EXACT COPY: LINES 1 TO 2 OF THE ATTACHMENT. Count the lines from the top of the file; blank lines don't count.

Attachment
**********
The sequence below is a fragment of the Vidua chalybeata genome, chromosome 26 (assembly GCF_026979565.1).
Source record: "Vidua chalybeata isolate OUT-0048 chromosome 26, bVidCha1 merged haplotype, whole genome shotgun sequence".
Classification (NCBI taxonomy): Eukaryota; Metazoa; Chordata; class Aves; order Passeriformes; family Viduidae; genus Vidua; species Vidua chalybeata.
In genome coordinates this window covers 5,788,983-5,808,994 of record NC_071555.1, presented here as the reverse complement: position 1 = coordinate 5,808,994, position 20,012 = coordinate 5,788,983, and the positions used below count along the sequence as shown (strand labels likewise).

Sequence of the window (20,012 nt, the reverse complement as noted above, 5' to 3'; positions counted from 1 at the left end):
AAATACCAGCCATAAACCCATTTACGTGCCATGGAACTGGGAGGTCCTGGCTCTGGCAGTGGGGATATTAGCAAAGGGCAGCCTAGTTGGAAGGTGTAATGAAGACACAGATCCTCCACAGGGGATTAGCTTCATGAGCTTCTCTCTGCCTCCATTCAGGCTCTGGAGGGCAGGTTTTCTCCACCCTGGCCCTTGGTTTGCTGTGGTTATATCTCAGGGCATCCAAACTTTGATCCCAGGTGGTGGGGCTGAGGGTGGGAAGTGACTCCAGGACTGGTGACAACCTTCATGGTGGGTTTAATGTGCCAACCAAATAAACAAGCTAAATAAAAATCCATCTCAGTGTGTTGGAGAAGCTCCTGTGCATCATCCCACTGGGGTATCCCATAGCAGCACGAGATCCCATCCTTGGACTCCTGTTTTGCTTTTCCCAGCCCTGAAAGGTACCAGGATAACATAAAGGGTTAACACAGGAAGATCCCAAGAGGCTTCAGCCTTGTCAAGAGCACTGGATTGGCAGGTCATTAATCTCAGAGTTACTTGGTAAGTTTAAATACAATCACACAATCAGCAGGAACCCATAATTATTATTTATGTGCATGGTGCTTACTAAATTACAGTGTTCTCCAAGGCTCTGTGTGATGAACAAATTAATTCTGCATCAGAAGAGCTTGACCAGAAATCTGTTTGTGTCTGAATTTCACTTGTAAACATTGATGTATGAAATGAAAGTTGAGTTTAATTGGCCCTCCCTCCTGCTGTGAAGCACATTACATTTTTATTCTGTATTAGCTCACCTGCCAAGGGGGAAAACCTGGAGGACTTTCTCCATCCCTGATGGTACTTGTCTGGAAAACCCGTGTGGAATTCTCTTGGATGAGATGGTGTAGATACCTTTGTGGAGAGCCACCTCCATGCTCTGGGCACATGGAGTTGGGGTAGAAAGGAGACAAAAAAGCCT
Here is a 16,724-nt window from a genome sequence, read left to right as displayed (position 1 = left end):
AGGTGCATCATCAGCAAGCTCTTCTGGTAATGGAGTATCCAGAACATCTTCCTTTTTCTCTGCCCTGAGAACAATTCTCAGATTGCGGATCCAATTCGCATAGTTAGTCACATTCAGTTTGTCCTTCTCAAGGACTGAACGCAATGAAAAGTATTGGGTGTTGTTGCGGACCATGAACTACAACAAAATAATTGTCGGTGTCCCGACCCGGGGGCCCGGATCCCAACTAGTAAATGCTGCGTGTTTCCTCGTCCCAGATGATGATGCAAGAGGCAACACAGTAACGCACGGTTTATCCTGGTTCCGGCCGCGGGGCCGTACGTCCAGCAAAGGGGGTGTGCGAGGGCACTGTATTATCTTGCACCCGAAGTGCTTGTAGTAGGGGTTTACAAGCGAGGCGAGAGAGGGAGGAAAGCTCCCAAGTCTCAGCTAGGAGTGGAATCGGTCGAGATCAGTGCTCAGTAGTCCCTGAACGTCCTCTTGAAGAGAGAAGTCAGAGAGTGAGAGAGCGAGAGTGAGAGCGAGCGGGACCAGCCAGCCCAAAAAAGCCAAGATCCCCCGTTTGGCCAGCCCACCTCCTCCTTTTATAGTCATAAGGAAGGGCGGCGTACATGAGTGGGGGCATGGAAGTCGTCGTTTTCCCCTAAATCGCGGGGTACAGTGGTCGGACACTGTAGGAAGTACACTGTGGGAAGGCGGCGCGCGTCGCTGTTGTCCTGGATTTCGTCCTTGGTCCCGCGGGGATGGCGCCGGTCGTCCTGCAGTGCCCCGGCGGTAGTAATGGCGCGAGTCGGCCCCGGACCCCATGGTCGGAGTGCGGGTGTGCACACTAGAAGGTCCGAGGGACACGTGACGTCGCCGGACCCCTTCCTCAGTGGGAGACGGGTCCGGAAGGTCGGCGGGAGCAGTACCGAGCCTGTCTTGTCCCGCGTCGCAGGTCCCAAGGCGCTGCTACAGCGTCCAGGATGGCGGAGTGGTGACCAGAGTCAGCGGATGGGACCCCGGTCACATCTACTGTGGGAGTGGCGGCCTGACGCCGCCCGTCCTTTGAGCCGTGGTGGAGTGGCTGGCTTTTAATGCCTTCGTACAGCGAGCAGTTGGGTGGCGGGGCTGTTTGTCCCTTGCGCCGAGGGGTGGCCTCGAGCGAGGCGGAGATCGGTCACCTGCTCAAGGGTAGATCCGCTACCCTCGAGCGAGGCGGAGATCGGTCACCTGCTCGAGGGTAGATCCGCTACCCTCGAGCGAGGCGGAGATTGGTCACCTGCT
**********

The sequence below is a fragment of the Vidua chalybeata genome, chromosome 26 (assembly GCF_026979565.1).
Source record: "Vidua chalybeata isolate OUT-0048 chromosome 26, bVidCha1 merged haplotype, whole genome shotgun sequence".